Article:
This dish is all about building flavor -- layer upon layer upon layer of delicious flavor. Start with pastrami; render all the pastrami fat and use the grease to sear the cubes of beef and then to cook the vegetables. Searing the beef and using a portion of the wine to deglaze the pan adds two more layers to the dish. After an afternoon of simmering (a method which is its own kind of flavor booster), the pastrami bits and tender mushrooms get stirred into the stew for the grand finale.
The result of all this careful attention is a stew of surpassing richness and complexity -- a stew to impress a date or celebrate a winter birthday. Choose your guests wisely when serving boeuf bourguignon, because you will likely find them at your door again next week with begging bowls in hand.
You can prepare boeuf bourguignon in the slow cooker or in a Dutch oven, both with excellent results. Either way, be prepared for a bit of prep work. This is not the kind of dish where the ingredients can be dumped together in a pot, but rather one that takes some time at the stove before you can "set it and forget it."
When I make this in the slow cooker, I often prepare the meat and vegetables the night before and then put everything in the slow cooker the next morning so they can simmer all day. When I prepare it in the Dutch oven, I start early so I can be sure it will be ready by dinner -- or I make it the day ahead. The stew reheats well and is one of those dishes that tastes even better the second or third day.
P.S. Classically, boeuf bourguignon is finished with pearl onions as well as mushrooms. I think there's quite enough going on with this dish without either a) going to the trouble of preparing pearl onions myself, or b) falling back on frozen onions, so I skip them. That said, if you are a stickler for tradition or just love pearl onions, add a pound of them along with the mushrooms at the end of cooking.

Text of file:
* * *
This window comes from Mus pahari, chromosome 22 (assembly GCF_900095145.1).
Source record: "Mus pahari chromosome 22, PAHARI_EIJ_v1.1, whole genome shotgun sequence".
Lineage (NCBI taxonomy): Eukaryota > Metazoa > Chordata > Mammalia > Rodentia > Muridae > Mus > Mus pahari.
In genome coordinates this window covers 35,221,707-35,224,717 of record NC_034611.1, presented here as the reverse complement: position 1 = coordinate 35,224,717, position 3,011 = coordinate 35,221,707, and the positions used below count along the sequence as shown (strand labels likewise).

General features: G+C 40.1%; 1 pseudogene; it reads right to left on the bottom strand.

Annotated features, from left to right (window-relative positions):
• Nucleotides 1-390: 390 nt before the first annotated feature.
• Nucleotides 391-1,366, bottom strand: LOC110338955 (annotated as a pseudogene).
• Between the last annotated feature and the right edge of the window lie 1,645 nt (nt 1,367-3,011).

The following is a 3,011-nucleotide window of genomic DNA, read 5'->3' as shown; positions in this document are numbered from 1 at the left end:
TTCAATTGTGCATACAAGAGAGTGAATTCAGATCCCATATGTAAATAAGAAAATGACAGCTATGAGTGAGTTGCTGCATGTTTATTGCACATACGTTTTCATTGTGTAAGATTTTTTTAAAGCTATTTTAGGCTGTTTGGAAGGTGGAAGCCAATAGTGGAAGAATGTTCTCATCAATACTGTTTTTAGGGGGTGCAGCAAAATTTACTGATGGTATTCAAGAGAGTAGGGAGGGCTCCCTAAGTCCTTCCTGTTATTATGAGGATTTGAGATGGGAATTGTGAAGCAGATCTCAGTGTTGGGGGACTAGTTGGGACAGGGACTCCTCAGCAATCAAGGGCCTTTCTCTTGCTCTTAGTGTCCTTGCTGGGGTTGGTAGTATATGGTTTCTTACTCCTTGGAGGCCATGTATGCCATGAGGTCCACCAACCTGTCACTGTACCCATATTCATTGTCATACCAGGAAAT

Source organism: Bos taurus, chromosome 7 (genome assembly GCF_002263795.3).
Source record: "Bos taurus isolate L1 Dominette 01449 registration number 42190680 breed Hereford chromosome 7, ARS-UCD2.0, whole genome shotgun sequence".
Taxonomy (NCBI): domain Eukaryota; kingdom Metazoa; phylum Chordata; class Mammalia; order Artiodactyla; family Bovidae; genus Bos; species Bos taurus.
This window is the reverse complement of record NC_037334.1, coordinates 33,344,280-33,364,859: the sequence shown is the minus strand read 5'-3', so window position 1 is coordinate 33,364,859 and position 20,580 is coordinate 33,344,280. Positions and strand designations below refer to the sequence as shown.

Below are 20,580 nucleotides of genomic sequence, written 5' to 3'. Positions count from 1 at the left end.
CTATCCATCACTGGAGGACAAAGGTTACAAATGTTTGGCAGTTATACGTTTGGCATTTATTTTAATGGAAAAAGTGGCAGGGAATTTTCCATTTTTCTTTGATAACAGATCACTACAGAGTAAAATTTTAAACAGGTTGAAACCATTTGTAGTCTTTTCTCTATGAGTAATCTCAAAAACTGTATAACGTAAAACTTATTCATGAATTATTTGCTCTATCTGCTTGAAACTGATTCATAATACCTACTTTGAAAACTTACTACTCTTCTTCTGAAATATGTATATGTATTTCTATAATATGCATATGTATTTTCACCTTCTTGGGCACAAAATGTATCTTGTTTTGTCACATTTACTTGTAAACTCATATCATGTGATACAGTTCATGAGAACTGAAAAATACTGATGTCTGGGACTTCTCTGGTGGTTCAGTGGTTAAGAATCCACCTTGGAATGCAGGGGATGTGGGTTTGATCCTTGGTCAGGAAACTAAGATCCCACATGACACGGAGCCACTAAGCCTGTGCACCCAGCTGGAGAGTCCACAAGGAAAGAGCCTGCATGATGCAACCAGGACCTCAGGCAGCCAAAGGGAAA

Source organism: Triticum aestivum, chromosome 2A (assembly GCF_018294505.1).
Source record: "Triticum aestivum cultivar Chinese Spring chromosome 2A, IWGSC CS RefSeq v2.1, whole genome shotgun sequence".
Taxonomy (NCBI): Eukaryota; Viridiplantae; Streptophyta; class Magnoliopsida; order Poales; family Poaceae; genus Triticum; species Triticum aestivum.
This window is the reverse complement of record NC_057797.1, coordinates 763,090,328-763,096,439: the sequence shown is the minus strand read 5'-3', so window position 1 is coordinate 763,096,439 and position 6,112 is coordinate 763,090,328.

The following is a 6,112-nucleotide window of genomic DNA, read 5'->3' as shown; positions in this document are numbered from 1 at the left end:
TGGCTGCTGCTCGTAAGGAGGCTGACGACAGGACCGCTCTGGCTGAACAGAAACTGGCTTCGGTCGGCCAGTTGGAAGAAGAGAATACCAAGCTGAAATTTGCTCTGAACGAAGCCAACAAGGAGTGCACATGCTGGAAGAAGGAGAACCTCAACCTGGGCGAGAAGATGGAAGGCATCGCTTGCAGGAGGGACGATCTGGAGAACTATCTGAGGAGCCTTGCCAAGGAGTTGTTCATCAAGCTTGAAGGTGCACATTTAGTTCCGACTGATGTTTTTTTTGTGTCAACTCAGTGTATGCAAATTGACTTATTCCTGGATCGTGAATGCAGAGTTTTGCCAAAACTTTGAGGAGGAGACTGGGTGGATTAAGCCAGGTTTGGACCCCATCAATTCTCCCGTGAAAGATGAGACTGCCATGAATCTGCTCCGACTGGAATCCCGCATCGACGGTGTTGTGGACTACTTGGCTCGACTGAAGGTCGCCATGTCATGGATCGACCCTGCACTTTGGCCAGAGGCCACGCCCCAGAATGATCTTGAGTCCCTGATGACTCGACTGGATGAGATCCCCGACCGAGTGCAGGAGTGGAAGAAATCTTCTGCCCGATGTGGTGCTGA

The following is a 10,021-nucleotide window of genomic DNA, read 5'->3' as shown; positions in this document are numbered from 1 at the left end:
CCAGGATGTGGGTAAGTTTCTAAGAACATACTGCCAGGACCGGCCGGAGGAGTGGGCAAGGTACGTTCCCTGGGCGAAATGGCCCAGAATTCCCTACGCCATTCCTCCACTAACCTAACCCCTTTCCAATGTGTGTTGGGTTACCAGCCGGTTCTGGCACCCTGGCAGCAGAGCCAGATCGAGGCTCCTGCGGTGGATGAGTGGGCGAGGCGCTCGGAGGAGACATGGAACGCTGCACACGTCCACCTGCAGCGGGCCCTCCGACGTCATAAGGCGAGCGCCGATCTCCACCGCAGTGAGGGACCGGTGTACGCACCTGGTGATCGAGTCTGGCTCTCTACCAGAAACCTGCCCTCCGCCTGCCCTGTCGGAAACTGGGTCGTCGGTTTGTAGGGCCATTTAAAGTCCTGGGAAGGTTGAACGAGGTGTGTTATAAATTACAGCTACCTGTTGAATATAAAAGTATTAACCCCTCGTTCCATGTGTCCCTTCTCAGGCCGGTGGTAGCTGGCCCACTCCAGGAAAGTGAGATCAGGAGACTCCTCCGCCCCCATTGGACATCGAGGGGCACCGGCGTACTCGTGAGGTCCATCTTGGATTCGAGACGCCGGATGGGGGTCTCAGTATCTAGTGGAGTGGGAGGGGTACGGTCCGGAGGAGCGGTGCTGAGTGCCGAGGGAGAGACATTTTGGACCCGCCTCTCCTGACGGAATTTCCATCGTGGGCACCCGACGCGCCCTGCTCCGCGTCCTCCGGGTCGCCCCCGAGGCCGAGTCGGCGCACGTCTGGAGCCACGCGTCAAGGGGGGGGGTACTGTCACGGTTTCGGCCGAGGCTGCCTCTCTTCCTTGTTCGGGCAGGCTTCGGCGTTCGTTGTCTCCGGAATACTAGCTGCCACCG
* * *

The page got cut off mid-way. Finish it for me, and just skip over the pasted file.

SLOW COOKER BOEUF BOURGUIGNON
- 1 8 ounces thick-cut pastrami (5-6 slices), diced
- 2 1/2 to 3 pounds beef chuck roast or similar cut, cut into 1-inch cubes
- 2 cups good red wine, divided (see recipe note)
- 2 medium-sized yellow onions, thinly sliced
- 3 medium-sized yellow carrots, diced
- 3 stalks celery, diced
- 2 cloves garlic, minced
- 1 tablespoon tomato paste
- 3 to 4 sprigs fresh thyme
- 1 bay leaf
- 1 cup chicken or beef broth, plus more if necessary (see recipe note)
- 1 pound white button mushrooms, sliced
• Chopped parsley, to garnish
• Cooked pasta
• Crusty baguette
Warm a stainless steel or cast iron skillet over medium-high heat. Add the pastrami and cook until the fat has rendered and the pastrami crispy. Remove the pan from heat and transfer the pastrami to a plate lined with a paper towel to drain. Pour off all but a tablespoon of pastrami fat from the pan.
Return the pan to medium-high to high heat. Pat the beef cubes dry and sprinkle them with salt and pepper. When the pastrami fat is shimmering and you see a wisp or two of smoke, add a single layer of beef cubes to the pan to sear -- do not crowd the pan; sear the meat in batches. Let the beef sear without moving until it releases easily from the pan and the underside is golden-brown, 1 to 3 minutes. Flip the pieces and sear on the other side. Again, let the meat sear without moving for 1 to 3 minutes until they release easily from the pan.